Day 4: Here comes the sun! Sort of.  

Day 3 of this trip is when I learned that the terrible, wet and cold day from our very first backpacking trip still haunts me. I spent so much time looking at the sky wondering if those clouds were going to dump some rain. This was not helped much by the fact that at some point during the packing process, Toby and I looked at each other and said, “do we need rain gear in the desert? Nah.” and tossed our rain jackets and pants aside without a second thought. [This was a very stupid decision, I know better, and I will never do this again. –Toby] I think this is why I was so scared of how cold I was – the rain gear would have given us one more protection against the wind and mist, and we were screwed if it did actually rain. Lesson learned, my friends.

So I’m not thrilled to wake up on Day 3 and see the same overcast skies and feel the same damp air when I open the tent. We coax ourselves out of our sleeping bags and start packing up. As we do so the pair that we had seen at the casita come up the trail. We all pause and yell across the dessert to each other: they found the water source that we couldn’t, we are all having a great time, they are from Dallas, man is it cold.

I wore almost all of my clothes to bed to try to stay warm so I just throw my fleece on over all of that and hike off. Not the smartest move – if we do have to hike in the rain I’ll need a dry set of sleep clothes to warm up afterward. But I can’t talk myself into changing so I just promise myself to stop and strip off my SmartWool base layer at the first raindrop if we feel one.

We tell ourselves that the sky is a little brighter and the wind is a little calmer as we hike along the mesa – it might be true. And the mesa is legitimately gorgeous. We marvel at the existence of mesas at all and despite all of the grumbling in the previous paragraphs, I can honestly say that I am so incredibly grateful and awed to be in this place. We chat consistently as we hike, trying to gauge any change in the clouds surrounding the distant rock formation, talking about how amazing all the cacti are (Toby insists that some of them looked like moomintrolls, and then has to explain to me what moomin trolls are [Moomins are very cute and I recently learned that Tove Jansson was queer, which: bonus. –Toby]), and wondering about the day ahead. The ranger had said that almost no one does the trail clockwise because of the steepness of the trail on the side of this mesa. Based on what we’d experienced so far, I’m imagining giant boulders, maybe having to drop our packs down and then scramble after them. I have no idea. And then we are at the edge.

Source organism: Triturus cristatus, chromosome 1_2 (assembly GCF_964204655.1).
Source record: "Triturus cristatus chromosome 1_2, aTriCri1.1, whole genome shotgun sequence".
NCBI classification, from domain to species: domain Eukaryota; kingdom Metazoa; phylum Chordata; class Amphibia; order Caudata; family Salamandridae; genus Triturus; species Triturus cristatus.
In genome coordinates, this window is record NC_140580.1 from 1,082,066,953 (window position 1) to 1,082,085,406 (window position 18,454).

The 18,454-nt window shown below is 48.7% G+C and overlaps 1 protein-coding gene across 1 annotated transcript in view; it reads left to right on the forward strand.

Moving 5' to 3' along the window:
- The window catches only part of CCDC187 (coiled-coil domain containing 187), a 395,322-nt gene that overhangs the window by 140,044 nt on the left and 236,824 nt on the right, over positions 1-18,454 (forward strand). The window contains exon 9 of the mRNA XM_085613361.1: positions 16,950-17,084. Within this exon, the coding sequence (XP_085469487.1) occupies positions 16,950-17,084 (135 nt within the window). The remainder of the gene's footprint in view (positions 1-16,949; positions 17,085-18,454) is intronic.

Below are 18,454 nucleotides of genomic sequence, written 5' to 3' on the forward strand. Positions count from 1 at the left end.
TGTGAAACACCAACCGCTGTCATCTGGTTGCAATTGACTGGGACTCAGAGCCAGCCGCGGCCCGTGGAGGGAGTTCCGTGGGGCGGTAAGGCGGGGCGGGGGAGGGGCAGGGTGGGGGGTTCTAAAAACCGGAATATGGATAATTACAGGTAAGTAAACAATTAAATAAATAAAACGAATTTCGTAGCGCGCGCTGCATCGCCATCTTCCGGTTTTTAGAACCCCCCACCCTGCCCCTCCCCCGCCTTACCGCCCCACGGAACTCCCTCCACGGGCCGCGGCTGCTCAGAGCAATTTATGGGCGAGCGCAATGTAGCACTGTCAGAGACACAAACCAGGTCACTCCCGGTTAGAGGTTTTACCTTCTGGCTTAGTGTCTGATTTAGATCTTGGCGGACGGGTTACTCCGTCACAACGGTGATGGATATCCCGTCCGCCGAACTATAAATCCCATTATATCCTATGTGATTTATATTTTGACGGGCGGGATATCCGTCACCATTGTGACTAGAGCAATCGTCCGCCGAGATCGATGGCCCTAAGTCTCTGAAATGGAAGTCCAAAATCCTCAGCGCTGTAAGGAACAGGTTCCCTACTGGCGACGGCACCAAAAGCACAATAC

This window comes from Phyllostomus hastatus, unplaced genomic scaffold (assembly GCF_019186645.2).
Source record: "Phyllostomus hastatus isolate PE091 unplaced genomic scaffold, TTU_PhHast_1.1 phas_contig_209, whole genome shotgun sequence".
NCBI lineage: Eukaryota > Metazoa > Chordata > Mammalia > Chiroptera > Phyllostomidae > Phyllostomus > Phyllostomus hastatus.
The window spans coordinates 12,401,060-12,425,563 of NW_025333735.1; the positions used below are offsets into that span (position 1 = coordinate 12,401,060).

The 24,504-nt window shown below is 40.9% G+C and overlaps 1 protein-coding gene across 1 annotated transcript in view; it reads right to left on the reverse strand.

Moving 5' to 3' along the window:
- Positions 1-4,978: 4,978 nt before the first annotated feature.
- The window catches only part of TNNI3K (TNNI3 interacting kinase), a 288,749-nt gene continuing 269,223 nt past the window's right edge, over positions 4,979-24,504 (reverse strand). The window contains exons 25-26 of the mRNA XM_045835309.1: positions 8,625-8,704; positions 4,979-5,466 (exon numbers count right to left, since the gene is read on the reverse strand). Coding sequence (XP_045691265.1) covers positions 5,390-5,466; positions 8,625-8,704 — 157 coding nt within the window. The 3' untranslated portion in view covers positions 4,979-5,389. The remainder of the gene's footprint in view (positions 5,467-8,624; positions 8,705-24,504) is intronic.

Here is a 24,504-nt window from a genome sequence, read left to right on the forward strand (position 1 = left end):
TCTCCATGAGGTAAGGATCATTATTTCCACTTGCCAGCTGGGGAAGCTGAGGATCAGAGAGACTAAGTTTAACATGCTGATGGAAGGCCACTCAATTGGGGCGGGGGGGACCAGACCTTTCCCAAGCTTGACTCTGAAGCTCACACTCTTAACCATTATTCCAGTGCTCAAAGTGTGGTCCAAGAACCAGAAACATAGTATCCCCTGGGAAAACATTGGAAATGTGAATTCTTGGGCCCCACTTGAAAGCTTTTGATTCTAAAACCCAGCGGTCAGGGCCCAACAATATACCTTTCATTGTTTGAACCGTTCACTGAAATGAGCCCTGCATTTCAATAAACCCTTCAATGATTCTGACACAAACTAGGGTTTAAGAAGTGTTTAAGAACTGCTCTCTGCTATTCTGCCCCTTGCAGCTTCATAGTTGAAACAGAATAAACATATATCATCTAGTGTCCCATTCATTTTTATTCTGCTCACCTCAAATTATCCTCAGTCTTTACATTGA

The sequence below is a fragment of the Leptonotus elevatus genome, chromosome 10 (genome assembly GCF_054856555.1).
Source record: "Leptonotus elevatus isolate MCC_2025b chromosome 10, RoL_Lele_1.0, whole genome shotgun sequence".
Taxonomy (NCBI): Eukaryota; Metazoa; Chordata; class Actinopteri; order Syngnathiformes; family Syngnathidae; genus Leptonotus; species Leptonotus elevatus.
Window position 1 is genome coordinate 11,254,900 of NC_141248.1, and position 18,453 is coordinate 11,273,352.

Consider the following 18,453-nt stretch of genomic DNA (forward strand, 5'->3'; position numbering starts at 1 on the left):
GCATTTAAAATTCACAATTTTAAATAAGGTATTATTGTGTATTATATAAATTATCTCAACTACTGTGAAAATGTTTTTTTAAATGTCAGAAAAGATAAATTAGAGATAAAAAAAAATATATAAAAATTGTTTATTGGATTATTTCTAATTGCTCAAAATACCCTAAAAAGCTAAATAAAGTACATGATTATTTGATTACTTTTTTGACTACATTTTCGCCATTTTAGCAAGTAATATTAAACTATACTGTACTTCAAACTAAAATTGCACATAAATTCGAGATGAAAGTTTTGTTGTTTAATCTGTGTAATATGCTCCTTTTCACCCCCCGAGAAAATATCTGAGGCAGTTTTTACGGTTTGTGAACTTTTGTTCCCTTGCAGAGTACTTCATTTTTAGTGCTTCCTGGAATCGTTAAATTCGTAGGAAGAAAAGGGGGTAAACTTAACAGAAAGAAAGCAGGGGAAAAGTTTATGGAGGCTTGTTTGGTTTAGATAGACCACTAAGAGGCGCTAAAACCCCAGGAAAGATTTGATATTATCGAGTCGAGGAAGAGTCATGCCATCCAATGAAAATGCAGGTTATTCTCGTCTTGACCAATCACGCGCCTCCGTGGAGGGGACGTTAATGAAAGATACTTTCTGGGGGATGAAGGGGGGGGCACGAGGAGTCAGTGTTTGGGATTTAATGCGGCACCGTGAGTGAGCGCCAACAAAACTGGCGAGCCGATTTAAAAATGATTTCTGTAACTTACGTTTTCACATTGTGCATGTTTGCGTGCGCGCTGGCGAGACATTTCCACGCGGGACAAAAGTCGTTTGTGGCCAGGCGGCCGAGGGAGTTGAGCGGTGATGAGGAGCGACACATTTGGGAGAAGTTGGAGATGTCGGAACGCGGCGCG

We start down and quickly realize that it is indeed steep but probably not much steeper than other things we’ve done. It’s covered in a lot of loose rock and that just means taking our time to find good footing. Part of me thought it would be better going up, to be honest. At least for the slipping factor. But we go slow and steady and have no problems. Just some tired feet.

The sky is still overcast so when we pass a couple of day hikers near the bottom of the climb we ask about the weather forecast and they respond “no precip today, maybe tomorrow.” We breath a sigh of relief and then hike another mile feeling warmer now that we are down at a lower elevation and happy that we no longer have to worry about rain. Why do we ever believe anything anyone says on the trail?

We find a campsite on a giant rock slab, set up our tent, and I look up and see actual blue sky above us! I think the clouds are breaking up, I say to Toby, and we’re excited to for the possibility of sunshine to hang out in as we read, since we are set up so early. We settle in to eat a good bit of food now that we aren’t too cold to sit still for more than a couple of minutes. But just at the end of our first course of trail pizza, I feel a rain drop. I look up and that blue sky is still there but there are clouds all around. I feel another drop and another. And then we are frantically packing up food and running off to pee before it really rains and throwing everything in our tent to keep it dry. By the time we’re in it’s full on hailing. Later there is thunder and I wish I could google how to identify granite because I don’t know what kind of rock we are camped on and all I can think about is how many people get struck by lightening on the massive granite slab that is Half Dome. Is there even granite in Texas? I have literally no idea. But Toby encourages me to listen to my audio book and makes me count the seconds between lightening and thunder when I’m too scared to deal and assures me that it’s all very far away and that we are safe. And we are. Eventually the rain clears and we fall asleep under a cloudy Texas sky. -Cyn

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This was marked on the map as “tank.” Not quite what we expected.
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Giant cairns on the mesa. And me wearing literally all of my clothes.
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So freaking beautiful up here.
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Moomins!

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The edge of the mesa.

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Texas forever!
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Loose rock on a steep trail. Always a good time.
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Toby was so proud of this perfect pitch.
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Blue sky + storm clouds.
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The view from our tent during a break in the rain.

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